Now I want to speak to you frankly about this because you know when Rebecca and I were first married, we thought that some debt was okay. Whatever you needed, you put on a credit card, and then later we discovered that we actually had to pay it off and at an amazing rate of interest. If you pay only the interest or make the monthly payment, it will take years and years and years to pay it off because of high interest rates.

There was a time when families looked at situations very differently, and you see what we’ve done is we’ve undercut God. Let me explain. There was a time when families would say, “You know, we need a new car. The old one is just absolutely broken down. It’s not running anymore and we need a better vehicle for our family. We don’t have any money for it, very little money, and we can’t go out and buy one, so let’s pray together and ask God to do a miracle and to give us a better car.” And they would cry up to the Lord. They would pray to God and say, “God, you know our need.” And somebody in church would see them and say, “You know, I have a car that I think you folks could use. I’d like to give it to you.” The whole family would rejoice in the fact that God answered prayer.

We don’t have that today. Now you can walk in to a car dealer and buy a car for zero percent interest and probably make the first payment within six months or a year. I don’t know exactly how all that works, but you don’t need to pray to God because whatever you want, you can buy on credit.

Now there was a time when God led His people. The way in which God leads us is through poverty and through money or lack of it. For example in Deuteronomy 8, God said to the Israelites something very interesting. He said, “You know, I led you in that wilderness and there was no food, but I provided manna and I provided clothing so that you might trust me.” You see, we don’t need that trust today. We have a credit card.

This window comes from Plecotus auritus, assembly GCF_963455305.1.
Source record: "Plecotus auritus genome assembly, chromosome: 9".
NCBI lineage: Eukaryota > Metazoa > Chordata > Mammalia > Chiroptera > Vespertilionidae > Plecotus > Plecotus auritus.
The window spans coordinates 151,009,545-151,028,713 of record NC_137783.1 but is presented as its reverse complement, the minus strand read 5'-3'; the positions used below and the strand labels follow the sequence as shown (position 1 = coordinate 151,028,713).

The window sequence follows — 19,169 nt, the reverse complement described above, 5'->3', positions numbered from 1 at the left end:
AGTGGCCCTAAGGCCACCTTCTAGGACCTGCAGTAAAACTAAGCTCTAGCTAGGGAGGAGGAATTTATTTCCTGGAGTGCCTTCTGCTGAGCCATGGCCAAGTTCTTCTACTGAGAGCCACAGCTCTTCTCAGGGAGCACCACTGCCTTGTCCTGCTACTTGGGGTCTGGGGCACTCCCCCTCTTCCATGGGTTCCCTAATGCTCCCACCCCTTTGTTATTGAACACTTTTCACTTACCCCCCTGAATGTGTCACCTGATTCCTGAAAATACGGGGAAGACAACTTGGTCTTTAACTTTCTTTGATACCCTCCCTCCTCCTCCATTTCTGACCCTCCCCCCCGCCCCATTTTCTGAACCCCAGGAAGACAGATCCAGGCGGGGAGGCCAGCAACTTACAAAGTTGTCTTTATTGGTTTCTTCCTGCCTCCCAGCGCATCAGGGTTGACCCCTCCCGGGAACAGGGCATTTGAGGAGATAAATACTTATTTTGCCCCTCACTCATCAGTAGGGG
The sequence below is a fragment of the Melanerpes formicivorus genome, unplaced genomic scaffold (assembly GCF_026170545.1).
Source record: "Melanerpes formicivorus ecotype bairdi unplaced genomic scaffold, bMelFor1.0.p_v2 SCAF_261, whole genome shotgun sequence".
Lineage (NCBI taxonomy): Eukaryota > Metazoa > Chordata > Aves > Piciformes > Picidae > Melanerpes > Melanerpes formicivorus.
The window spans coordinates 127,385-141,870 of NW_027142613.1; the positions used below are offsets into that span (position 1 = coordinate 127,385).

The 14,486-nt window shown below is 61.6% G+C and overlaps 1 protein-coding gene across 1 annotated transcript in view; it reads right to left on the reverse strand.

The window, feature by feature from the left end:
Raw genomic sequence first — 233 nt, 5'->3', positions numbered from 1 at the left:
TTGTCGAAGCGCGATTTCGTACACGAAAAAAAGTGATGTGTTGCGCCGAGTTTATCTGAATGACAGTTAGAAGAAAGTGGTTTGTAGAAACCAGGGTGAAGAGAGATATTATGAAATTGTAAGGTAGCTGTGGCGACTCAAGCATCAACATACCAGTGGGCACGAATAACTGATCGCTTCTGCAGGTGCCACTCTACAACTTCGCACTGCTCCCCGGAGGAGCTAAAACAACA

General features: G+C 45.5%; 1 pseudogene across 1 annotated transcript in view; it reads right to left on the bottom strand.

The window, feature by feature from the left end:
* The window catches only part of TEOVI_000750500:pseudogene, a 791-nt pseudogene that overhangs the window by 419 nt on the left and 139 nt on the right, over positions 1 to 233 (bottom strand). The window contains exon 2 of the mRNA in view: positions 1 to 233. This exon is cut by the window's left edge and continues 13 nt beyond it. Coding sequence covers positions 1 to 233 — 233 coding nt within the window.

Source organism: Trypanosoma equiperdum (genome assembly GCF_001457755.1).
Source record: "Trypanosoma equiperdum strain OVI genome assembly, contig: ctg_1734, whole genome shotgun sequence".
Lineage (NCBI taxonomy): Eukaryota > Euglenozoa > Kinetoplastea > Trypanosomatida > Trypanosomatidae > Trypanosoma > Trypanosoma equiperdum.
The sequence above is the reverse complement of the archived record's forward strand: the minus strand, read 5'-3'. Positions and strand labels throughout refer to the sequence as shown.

Some of you, quite frankly, should do some plastic surgery at this point. I can lend you some scissors. For those of you who are young people, you know, high school students going into college and accumulating college debt, I read that about a third of college students wish they hadn’t gone to college because all they graduated with was a lot of debt and, oftentimes, very poor jobs. You know that there are alternatives out there. I’ve talked to Pastor Bob about that, and he sent me some very good alternatives to counsel young people, but you see, the debt is absolutely overwhelming.

I’d like to leave a challenge with you: Don’t accumulate new debt. Now, that might not always be possible, but make it a bottom, bottom line that from today on, we trust God. We’re in a hole, we’re in a pit, maybe of our own making, but we trust God. And see, as you cry up to Him—whether or not He shows up and helps you—so that you are not overwhelmed by continual debt. That is incredibly important.